For Nuit Blanche the year before, Watier faced another challenge. Ai Weiwei’s installation outside City Hall wasn’t completed yet. So how to photograph something that’s not done? (Engineers were still ensuring it was stable.)
“I wanted to make this capture the experience of being at the installation,” he says. “I didn’t want to show everything, because that’s not my work, it’s Ai Weiwei’s work, which hadn’t been installed yet.”
Even as a student at Ryerson University, where he got a degree in Photographic Arts, Watier knew he wanted to work as an editorial photographer. He was so impressed with the work of Bryce Duffy – who shot many NOW covers – that he cold-called him after graduation and offered to work for free for a few days.
Duffy met him for coffee and decided to try him out as an assistant – provided he get paid.
“Photographers have their own way of getting into their field, or their niche in the industry, and mine was through apprenticing,” says Watier.
He credits his current cool-headed approach to Duffy.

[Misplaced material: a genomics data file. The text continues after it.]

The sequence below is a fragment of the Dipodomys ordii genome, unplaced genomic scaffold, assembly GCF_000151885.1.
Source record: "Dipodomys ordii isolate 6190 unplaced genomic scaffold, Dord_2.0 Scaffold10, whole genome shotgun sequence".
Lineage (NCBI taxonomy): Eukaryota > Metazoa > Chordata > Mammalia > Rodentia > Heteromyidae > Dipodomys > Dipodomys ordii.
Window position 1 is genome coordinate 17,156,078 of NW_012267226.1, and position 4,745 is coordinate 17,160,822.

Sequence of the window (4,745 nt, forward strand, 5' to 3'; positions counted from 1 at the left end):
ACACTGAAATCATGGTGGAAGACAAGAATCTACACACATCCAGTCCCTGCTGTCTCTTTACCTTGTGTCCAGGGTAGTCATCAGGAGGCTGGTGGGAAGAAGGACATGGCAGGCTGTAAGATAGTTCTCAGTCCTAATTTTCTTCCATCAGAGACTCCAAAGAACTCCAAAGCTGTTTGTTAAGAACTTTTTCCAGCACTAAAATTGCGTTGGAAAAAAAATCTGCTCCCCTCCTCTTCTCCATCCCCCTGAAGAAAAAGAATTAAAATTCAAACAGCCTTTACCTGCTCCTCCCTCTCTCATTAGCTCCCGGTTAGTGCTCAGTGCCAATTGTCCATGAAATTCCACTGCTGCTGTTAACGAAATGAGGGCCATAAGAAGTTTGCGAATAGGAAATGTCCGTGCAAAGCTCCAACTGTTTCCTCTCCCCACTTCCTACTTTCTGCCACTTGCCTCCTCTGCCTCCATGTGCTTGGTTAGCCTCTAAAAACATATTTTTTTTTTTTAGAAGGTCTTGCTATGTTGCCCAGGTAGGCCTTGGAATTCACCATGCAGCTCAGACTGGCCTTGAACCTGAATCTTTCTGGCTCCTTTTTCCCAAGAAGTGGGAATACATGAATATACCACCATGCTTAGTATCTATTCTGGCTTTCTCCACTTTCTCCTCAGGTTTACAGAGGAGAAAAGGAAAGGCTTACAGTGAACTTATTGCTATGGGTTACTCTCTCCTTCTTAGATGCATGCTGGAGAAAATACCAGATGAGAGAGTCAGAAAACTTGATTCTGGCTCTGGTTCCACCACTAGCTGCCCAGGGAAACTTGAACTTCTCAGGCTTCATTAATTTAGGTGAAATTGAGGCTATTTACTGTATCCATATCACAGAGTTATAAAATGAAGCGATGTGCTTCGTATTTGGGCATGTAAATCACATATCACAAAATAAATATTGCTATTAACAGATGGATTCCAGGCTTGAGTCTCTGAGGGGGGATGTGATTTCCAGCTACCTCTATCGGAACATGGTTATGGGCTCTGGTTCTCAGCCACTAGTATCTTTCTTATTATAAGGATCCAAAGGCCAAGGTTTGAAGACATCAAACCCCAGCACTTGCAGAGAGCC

“Nothing would faze him in a shoot,” he says. “During my first year of assisting him, we had a shoot where I had set up this seamless backdrop, and the wind blew it over, creating this rip. The set was ruined. But he just kept on shooting. And it created these awesome-looking shots.
“At Nuit Blanche, I could have freaked out and said, ‘This is not my shot.’ It could have been this deer-in-the-headlights moment, with me telling the art director wasn’t working. If I hadn’t pushed through that, I wouldn’t have gotten to explore and collaborate and find something new. It’s nice when you nail it.”
Lars Jan’s ambitious human aquarium project probes the connection between the powers let loose by climate catastrophes and our mundane everyday activities
By Fran Schechter
What if, going about your daily routines, you suddenly found yourself underwater?